As regional governments move to enhance Ebola surveillance through screening of people at border crossings with Tanzania, the government in Dar es Salaam now says it “suspects there is a conspiracy at international level to spread negative information about Tanzania in the face of an ongoing conflict with the WHO over how a recent potential Ebola case in the country was dealt with.”
Kenya has deployed a mobile laboratory at the common Namanga border crossing with Tanzania and at the same time the Ministry of Health’s acting director general Dr Wekesa Masasabi saying there is no cause for alarm.
Dr Masasabi also said that Kenya is in constant communication with Tanzania, but “has enhanced screening at the points of entry along the entire border as well to confirm any suspected case.”
Uganda’s Health minister Dr Jane Ruth Aceng said on Wednesday that one of the country’s ongoing preparedness involves deploying health workers at the border with Tanzania.
“There is already fatigue in response management from the health workers and communities. So, we shall deploy our health workers as part of our preparedness plan,” she said.
Dr Aceng says since the reported cases of at least five Ugandans dying of ebola in the border district of Kasese, the country continues to be vigilant in screening and isolating suspected cases.
She added that Uganda has been on the alert to deal with cases of the disease since August 2018 when an outbreak was first registered in the DR Congo.
Rwanda too has deployed an Ebola screening rapid response team at Rusumo at the border post with Tanzania.
Speaking to our sister publication Rwanda Today, Dr José Nyamusore, the country’s head of division epidemiology and surveillance response, said they have already started training doctors and nurses in Rusumo, Kirehe, Kabarondo, and Kayonza.
“We did not consider the Tanzanian border with Rwanda a high-risk zone but after the recent suspected Ebola case in Dar es Salaam, we have deployed specialists and offering training in the area,” said Dr Nyamusore.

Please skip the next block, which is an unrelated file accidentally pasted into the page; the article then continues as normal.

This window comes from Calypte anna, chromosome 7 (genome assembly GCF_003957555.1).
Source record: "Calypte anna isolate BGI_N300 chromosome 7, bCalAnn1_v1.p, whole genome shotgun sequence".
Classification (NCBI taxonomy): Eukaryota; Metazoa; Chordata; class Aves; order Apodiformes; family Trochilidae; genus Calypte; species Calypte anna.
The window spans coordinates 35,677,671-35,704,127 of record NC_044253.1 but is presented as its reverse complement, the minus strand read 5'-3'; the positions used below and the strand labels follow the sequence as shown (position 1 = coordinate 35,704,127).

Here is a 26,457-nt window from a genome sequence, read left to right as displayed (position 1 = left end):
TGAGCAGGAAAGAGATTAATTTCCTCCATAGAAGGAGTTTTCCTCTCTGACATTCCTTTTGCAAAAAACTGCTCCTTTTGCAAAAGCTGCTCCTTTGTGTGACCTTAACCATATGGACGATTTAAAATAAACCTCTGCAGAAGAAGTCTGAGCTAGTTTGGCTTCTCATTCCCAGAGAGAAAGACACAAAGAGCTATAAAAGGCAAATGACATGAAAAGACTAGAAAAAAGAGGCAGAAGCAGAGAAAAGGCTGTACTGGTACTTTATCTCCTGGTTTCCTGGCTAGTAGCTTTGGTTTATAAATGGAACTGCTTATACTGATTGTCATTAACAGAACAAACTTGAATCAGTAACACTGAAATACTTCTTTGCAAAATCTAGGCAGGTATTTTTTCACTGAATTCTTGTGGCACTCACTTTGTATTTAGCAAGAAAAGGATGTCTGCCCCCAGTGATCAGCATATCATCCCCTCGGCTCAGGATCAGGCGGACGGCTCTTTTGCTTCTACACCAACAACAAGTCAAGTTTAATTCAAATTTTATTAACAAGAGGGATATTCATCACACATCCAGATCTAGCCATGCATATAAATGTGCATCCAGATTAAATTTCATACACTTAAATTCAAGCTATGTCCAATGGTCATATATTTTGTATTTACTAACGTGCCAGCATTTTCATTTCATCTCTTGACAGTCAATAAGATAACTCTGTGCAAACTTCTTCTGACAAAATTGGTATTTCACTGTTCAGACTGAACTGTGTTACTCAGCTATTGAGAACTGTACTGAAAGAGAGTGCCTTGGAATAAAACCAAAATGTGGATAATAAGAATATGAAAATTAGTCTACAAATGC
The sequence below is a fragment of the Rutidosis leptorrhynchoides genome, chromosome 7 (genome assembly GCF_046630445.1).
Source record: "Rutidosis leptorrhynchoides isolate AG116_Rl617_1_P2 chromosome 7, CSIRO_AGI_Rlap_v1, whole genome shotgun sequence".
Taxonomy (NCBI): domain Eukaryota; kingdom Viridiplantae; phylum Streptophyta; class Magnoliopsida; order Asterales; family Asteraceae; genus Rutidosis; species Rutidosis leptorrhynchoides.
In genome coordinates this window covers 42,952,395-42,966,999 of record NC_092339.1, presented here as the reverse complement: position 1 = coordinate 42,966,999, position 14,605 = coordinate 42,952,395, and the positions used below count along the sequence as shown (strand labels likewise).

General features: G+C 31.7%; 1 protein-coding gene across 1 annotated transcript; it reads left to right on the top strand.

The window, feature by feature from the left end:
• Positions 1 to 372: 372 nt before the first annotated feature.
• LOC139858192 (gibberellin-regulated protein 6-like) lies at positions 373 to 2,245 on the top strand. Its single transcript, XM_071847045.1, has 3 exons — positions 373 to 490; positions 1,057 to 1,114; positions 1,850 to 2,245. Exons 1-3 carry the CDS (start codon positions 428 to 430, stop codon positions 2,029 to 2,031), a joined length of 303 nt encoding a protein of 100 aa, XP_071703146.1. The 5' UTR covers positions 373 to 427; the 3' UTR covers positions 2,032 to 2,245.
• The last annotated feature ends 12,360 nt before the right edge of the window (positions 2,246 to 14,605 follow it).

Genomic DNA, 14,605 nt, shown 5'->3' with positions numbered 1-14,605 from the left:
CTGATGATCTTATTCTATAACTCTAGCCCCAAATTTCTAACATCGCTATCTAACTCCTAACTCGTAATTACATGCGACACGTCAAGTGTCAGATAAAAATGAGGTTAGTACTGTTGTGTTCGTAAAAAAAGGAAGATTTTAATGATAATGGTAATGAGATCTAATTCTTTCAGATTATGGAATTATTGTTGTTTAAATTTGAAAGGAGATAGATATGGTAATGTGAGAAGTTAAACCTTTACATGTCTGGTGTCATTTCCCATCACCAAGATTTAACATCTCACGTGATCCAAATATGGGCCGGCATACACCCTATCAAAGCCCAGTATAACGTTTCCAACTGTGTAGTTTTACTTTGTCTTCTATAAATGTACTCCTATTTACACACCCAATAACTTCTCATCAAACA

The reaction in Dar es Salaam has remained as firm as it was a fortnight ago when the suspected Ebola case was reported.
Minister for Health, Ummy Mwalimu said on Thursday the government reassures the international community that it is aware of the dangers and implications not sharing information.
Ms Mwalimu also played down reports of heightened Ebola surveillance by neighbouring countries along the borders with Tanzania.
“We don’t know why our neighbours are doing what they are doing, but instead of continuing with the mistrust, I urge them to join forces with us and we share our contingency plans because there are more than 300 borders crossings where there are several movements of people.”
The ministry’s deputy spokesperson Catherine Sugura and director of preventive services Dr Leonard Subi weighed in by saying that Tanzania too has frontline health workers conducting Ebola screening at its borders.
Ms Mwalimu added: “According to the laboratory protocols of WHO, when the samples test negative, there is no need to take them to a reference laboratory. Only if 25 samples test positive, that is when you are supposed to forward them.”
The growing mistrust comes at a time when both the US and British governments have issued travel advisories for Tanzania and calling for increased caution.
The US State Department and the Centres for Disease Control and Prevention have updated travel advisory for those visiting Tanzania, further calling upon the government to comply with its obligation under the International Health Regulations.
The UK Foreign and Commonwealth Office website highlighted a WHO investigation into suspected Ebola in Tanzania and warns travellers to “keep up to date with developments.”
WHO communications officer Tarik Jasarevic told The EastAfrican that the organisation still advises against applying any restrictions on travel or trade to and with Tanzania on the basis of currently available information on the Ebola matter.
“As per WHO guidance, we recommend sharing samples (including negative ones) with a reference laboratory. We stand by to offer our support no matter what health issues Tanzania is facing,” said Mr Jasarevic.
—Rosemary Mirembe in Tanzania, Evelyn Lirri in Uganda, Arafat Mugabo in Kigali and Nasibo Kabale in Nairobi.